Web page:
Factory Girls | Performing Arts Review | Chicago Reader

Factory Girls 

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Factory Girls, Rivendell Theatre Ensemble, at the Chopin Theatre. Like Frank McGuinness's best-known work--the earnest if somewhat trying hostage drama Someone Who'll Watch Over Me--his play about Irish textile workers who take over their employers' Donegal office is an appealing actors' vehicle. But here McGuinness's characters aren't chained to a wall, which allows for more physical and emotional interaction. Still, both works have a certain discursive, open-ended quality that somewhat dulls their impact. The conflicts between workers and management in Factory Girls sometimes feel mechanical, but the camaraderie he develops between his five well-drawn female characters is affecting and infectious; when they gather for a sit-in that's like a drunken slumber party, the scene is pervaded by both hilarity and desperation.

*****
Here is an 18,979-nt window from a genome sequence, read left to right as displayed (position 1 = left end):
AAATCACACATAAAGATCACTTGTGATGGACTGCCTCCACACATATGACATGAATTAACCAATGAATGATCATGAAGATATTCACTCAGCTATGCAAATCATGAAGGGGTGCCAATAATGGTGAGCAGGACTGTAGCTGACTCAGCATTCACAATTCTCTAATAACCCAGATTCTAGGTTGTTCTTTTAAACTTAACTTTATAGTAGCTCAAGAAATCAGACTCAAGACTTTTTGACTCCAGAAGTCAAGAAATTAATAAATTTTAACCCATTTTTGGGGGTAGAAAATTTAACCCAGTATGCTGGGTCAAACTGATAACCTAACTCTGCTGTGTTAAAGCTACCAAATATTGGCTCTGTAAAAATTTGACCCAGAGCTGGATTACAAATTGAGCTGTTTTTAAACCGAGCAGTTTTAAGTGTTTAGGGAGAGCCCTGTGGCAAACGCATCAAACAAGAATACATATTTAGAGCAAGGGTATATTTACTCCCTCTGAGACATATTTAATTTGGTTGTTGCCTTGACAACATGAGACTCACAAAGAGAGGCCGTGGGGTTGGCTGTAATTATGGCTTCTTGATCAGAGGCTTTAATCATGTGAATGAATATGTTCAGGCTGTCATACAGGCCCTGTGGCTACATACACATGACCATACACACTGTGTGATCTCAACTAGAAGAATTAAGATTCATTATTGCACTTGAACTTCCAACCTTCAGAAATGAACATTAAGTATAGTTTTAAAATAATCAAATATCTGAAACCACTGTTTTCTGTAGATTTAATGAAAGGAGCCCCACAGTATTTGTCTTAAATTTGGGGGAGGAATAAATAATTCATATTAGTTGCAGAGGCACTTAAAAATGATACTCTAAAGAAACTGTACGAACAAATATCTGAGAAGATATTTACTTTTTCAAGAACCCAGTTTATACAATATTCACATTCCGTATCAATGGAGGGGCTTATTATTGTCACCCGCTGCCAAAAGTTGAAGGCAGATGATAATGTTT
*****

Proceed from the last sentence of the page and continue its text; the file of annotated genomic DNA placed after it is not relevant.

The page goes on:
Rivendell has assembled a fine cast for the show's Chicago premiere, most notably Meighan Gerachis as Vera, who must decide between fighting the good fight and tending to her sick children, and Mary Cross as Rosemary, a young, impish worker who develops a taste for gin. But director Nick Bowling's clean, spare production fails to completely capture the grittiness of the workers' environment or the urgency of their predicament. It seems that if some of the characters here were laid off, they'd find rewarding careers in PR and marketing. As a result, McGuinness's frustratingly indeterminate conclusion registers more as a shrug than as an impassioned plea for the disenfranchised laborer. --Adam Langer


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